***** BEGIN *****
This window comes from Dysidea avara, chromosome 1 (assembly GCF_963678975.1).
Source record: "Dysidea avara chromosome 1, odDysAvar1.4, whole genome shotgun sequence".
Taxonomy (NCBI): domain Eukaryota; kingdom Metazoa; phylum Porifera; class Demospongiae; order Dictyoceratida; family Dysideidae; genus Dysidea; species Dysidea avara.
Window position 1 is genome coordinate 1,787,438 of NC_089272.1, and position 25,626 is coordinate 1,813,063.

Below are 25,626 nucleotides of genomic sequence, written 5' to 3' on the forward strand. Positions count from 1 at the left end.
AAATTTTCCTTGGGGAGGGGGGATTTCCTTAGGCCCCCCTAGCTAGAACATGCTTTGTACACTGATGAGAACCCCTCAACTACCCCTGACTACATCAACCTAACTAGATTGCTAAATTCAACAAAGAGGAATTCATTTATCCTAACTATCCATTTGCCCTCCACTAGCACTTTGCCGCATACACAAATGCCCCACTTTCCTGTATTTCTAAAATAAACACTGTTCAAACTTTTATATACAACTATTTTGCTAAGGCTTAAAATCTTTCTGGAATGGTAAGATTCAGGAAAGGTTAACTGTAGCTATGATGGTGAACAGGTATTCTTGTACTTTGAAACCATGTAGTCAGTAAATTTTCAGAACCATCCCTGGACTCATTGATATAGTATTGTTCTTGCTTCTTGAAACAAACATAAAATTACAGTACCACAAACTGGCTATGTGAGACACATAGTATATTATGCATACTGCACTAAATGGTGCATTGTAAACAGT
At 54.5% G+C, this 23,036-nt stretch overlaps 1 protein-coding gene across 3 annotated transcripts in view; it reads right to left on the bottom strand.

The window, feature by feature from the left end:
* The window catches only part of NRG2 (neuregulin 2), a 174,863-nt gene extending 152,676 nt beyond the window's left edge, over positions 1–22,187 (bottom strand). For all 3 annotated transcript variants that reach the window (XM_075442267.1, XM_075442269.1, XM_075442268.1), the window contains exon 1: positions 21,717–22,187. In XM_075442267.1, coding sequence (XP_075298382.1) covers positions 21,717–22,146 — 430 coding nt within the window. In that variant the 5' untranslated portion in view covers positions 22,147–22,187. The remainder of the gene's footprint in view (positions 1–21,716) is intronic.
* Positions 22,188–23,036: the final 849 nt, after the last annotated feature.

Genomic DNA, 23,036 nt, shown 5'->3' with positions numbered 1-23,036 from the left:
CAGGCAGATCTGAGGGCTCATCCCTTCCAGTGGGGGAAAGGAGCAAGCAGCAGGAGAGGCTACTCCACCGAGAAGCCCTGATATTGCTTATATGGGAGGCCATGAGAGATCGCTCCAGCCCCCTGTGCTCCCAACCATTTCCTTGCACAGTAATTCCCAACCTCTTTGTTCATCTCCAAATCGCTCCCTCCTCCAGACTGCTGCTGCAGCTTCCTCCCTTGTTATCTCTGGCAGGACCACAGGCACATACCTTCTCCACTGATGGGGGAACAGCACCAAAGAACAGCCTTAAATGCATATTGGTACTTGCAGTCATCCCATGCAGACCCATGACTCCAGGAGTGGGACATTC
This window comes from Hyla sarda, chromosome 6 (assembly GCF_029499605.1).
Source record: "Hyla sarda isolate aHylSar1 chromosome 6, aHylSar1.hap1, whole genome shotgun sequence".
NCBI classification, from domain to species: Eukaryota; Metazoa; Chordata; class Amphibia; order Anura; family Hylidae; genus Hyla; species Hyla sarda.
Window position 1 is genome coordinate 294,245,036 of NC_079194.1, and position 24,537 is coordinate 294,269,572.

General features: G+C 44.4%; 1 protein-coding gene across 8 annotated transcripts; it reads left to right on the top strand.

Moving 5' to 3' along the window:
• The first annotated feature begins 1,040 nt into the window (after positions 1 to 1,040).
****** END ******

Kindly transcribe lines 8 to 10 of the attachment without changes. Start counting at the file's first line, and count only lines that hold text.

The window, feature by feature from the left end:
* The window catches only part of NRG2 (neuregulin 2), a 174,863-nt gene extending 152,676 nt beyond the window's left edge, over positions 1–22,187 (bottom strand). For all 3 annotated transcript variants that reach the window (XM_075442267.1, XM_075442269.1, XM_075442268.1), the window contains exon 1: positions 21,717–22,187. In XM_075442267.1, coding sequence (XP_075298382.1) covers positions 21,717–22,146 — 430 coding nt within the window. In that variant the 5' untranslated portion in view covers positions 22,147–22,187. The remainder of the gene's footprint in view (positions 1–21,716) is intronic.
* Positions 22,188–23,036: the final 849 nt, after the last annotated feature.